Congratulations to David Bamman, Alison Babeu, and Greg Crane from Tufts University's Perseus Digital Library  who just won "Best Paper" at the Joint Conference on Digital Libraries (JCDL ), held this year at the University of Queensland in Brisbane, Australia. JCDL is sponsored by both ACM  and IEEE .
(Edit: Information about the prize  is now up on the JCDL website).
Their paper, Transferring Structural Markup Across Translations Using Multilingual Alignment and Projection , results from research funded by two NEH grants, Large-Scale Learning and the Automatic Analysis of Historical Texts (NEH/DOE Humanities High Performance Computing, HH-5001-09) and The Dynamic Lexicon: Cyberinfrastructure and the Automatic Analysis of Historical Languages  (Preservation and Access Research & Development, PR-50013-08). According to the team, the paper illustrates a technique that is central to their Digging into Data Challenge project, Towards Dynamic Variorum Editions  (HJ-50013-10).
The full paper is available (open access) on the Perseus Digital Library website:
Transferring Structural Markup Across Translations Using Multilingual Alignment and Projection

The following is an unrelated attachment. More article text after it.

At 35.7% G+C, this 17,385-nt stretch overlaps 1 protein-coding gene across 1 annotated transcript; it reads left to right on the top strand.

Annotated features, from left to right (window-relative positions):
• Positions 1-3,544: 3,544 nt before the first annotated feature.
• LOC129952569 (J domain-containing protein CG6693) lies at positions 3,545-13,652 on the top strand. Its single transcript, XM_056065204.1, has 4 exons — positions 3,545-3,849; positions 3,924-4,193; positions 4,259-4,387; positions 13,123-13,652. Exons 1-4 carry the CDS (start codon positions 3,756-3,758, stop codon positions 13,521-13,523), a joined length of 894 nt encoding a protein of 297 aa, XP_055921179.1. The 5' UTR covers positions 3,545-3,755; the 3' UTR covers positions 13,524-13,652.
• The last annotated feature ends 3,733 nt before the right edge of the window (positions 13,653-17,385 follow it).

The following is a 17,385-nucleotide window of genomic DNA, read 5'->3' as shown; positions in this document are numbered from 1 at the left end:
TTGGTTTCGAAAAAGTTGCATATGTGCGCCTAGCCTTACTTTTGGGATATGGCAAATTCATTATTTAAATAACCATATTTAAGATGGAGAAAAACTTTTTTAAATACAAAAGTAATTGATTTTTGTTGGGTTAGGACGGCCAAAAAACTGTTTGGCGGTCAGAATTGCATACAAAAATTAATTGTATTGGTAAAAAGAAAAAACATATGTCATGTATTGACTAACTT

David Bamman, Alison Babeu and Gregory Crane
Abstract. We present here a method for automatically projecting structural information across translations, including canonical citation structure (such as chapters and sections), speaker information, quotations, markup for people and places, and any other element in TEI-compliant XML that delimits spans of text that are linguistically symmetrical in two languages. We evaluate this technique on two datasets, one containing perfectly transcribed texts and one containing errorful OCR, and achieve an accuracy rate of 88.2% projecting 13,023 XML tags from source documents to their transcribed translations, with an 83.6% accuracy rate when projecting to texts containing uncorrected OCR. This approach has the potential to allow a highly granular multilingual digital library to be bootstrapped by applying the knowledge contained in a small, heavily curated collection to a much larger but unstructured one.